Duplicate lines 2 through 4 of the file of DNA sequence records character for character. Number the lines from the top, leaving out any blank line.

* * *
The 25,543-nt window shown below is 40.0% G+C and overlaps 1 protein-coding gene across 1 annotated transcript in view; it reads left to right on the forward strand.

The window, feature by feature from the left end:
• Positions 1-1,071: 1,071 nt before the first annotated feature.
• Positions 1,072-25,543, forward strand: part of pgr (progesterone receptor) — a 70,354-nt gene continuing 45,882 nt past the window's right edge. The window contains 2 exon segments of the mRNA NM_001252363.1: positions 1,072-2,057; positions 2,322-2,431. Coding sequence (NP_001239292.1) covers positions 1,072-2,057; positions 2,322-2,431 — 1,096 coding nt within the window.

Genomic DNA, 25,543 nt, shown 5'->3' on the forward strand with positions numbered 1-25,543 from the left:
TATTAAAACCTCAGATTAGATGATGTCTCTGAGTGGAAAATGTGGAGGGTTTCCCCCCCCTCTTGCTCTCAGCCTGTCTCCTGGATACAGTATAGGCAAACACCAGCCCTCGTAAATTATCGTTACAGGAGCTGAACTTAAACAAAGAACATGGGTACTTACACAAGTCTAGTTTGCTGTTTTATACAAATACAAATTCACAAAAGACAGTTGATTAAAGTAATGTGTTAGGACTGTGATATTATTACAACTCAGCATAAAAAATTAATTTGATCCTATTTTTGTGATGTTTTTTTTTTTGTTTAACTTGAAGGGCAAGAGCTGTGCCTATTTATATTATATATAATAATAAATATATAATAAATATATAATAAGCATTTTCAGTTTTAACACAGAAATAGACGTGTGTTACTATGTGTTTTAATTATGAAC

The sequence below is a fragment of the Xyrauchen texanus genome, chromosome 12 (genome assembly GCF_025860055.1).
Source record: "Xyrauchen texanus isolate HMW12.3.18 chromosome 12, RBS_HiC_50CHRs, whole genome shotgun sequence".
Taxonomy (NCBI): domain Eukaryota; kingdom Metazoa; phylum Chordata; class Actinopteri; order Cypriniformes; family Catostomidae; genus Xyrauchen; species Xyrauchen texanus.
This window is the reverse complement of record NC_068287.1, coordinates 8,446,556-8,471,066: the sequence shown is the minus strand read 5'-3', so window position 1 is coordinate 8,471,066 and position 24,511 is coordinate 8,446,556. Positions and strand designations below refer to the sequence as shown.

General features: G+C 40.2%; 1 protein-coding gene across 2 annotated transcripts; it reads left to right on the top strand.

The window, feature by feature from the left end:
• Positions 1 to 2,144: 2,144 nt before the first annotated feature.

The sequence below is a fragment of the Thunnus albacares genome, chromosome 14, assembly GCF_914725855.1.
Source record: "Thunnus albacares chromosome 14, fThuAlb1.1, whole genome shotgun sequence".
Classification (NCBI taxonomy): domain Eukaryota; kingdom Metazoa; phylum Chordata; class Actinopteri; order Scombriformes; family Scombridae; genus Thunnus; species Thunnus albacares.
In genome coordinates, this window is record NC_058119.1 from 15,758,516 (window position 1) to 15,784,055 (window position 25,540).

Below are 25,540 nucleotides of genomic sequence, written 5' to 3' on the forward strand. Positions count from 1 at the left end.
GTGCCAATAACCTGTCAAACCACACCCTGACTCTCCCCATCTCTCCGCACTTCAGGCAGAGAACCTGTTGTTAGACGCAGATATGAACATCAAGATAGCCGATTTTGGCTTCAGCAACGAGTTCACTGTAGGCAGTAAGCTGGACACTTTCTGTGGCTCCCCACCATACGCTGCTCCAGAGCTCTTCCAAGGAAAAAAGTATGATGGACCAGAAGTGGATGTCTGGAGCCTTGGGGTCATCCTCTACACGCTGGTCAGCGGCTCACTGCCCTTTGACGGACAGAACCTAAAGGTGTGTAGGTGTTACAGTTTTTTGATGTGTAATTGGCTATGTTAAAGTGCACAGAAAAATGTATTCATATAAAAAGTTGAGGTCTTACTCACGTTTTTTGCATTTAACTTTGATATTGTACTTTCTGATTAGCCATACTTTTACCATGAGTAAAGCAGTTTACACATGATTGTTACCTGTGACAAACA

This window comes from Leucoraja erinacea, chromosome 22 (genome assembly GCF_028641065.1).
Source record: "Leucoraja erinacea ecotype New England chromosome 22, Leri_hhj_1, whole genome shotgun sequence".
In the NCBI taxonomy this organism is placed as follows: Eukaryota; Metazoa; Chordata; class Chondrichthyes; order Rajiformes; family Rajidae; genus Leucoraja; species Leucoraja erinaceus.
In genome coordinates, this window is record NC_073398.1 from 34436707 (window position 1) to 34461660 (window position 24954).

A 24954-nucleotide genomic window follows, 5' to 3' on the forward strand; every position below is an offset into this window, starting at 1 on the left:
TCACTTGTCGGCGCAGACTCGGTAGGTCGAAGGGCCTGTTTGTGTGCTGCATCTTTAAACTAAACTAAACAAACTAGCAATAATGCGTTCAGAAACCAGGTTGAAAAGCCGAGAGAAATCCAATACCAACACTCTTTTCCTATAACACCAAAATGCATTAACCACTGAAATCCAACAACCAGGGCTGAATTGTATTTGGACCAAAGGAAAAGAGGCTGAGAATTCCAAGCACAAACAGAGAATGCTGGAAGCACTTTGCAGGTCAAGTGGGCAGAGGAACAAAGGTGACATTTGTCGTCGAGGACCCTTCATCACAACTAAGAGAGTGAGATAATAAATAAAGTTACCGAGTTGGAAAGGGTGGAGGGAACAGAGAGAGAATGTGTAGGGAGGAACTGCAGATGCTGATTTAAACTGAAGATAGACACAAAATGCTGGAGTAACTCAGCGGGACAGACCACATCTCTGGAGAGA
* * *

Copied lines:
The window, feature by feature from the left end:
• Positions 1-1,071: 1,071 nt before the first annotated feature.
• Positions 1,072-25,543, forward strand: part of pgr (progesterone receptor) — a 70,354-nt gene continuing 45,882 nt past the window's right edge. The window contains 2 exon segments of the mRNA NM_001252363.1: positions 1,072-2,057; positions 2,322-2,431. Coding sequence (NP_001239292.1) covers positions 1,072-2,057; positions 2,322-2,431 — 1,096 coding nt within the window.